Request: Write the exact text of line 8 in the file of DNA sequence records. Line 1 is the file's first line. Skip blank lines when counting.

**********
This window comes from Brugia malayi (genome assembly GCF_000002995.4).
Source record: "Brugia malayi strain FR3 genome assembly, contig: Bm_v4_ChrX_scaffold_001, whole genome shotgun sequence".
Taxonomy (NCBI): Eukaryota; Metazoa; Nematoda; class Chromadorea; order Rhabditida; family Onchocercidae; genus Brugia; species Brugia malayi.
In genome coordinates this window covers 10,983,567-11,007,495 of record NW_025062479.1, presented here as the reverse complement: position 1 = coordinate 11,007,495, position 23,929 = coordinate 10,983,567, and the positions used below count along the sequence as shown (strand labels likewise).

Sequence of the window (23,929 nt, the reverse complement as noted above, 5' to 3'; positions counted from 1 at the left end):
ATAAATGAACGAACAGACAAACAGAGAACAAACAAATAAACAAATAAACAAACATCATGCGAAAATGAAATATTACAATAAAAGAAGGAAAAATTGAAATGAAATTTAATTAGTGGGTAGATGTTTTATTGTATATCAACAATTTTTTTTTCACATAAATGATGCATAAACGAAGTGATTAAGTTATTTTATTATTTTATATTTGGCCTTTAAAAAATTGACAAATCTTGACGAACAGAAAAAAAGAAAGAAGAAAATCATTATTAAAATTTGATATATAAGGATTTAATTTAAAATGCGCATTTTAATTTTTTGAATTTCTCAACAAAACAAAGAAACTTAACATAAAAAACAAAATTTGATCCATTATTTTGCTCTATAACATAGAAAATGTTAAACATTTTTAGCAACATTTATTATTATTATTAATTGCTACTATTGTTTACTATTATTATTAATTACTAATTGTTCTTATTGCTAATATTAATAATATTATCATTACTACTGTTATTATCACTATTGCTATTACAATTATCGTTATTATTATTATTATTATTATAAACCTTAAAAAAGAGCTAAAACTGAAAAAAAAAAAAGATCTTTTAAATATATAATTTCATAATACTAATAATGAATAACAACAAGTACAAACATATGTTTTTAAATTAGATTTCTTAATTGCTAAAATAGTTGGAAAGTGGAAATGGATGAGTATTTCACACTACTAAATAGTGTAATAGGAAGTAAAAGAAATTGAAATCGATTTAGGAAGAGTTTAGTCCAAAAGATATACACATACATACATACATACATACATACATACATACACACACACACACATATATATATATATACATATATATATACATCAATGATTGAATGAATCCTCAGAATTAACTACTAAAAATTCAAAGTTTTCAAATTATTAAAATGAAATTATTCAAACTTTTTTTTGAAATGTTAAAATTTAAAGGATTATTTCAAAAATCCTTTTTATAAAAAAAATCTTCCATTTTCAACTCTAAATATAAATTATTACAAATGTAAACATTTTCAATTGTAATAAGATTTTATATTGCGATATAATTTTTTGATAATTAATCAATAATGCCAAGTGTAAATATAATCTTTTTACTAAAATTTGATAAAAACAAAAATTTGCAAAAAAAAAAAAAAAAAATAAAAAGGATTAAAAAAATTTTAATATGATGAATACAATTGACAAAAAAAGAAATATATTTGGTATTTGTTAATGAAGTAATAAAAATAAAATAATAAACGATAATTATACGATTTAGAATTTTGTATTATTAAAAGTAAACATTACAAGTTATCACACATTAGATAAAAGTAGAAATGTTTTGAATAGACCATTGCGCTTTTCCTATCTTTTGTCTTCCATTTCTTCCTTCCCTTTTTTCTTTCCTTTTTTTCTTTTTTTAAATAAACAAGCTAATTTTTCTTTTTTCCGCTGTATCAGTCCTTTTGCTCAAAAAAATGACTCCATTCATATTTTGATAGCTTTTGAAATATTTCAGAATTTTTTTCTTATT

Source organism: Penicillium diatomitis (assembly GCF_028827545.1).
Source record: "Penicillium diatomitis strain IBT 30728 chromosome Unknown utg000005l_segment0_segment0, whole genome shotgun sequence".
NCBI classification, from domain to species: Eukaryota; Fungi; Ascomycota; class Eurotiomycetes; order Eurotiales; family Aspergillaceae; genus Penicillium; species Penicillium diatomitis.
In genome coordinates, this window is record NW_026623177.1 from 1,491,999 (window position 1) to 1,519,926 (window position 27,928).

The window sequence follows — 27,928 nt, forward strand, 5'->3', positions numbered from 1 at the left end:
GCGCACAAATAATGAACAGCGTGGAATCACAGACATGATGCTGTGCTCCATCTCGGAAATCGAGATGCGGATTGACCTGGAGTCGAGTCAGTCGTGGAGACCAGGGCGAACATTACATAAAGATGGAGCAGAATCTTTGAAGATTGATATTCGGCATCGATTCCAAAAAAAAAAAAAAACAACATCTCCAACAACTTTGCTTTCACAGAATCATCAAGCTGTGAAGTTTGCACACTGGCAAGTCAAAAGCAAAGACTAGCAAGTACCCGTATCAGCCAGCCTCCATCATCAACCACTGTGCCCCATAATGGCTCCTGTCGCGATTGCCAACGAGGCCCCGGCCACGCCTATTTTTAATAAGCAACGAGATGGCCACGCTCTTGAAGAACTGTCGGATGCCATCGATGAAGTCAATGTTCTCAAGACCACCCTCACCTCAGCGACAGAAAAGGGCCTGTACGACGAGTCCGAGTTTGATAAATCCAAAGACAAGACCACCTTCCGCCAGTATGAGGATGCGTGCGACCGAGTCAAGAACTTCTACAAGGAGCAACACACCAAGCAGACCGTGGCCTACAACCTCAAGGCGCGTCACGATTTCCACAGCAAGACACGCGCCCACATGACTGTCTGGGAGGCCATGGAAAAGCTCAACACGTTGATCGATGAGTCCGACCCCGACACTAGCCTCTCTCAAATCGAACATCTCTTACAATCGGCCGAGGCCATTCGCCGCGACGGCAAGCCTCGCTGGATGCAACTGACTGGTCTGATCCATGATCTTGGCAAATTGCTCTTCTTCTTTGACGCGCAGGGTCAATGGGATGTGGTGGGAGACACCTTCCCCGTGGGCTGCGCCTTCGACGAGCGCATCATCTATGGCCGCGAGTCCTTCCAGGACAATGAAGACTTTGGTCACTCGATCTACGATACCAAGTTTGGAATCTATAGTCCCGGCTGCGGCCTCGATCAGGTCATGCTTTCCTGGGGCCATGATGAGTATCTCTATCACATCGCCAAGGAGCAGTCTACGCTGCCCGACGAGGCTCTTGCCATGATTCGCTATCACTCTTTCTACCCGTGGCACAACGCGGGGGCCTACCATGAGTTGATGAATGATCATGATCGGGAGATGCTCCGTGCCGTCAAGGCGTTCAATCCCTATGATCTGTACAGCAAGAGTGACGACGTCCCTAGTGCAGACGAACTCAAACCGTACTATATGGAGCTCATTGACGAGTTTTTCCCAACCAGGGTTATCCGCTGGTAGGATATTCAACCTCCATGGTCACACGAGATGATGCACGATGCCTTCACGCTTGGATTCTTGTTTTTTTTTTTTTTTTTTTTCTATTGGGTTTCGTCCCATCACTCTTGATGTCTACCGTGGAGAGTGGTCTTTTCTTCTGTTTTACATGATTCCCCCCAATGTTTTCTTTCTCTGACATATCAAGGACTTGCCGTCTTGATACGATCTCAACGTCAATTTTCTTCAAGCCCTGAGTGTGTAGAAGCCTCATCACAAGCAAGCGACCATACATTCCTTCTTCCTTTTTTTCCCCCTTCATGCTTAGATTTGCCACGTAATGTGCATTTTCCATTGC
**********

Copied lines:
Source record: "Penicillium diatomitis strain IBT 30728 chromosome Unknown utg000005l_segment0_segment0, whole genome shotgun sequence".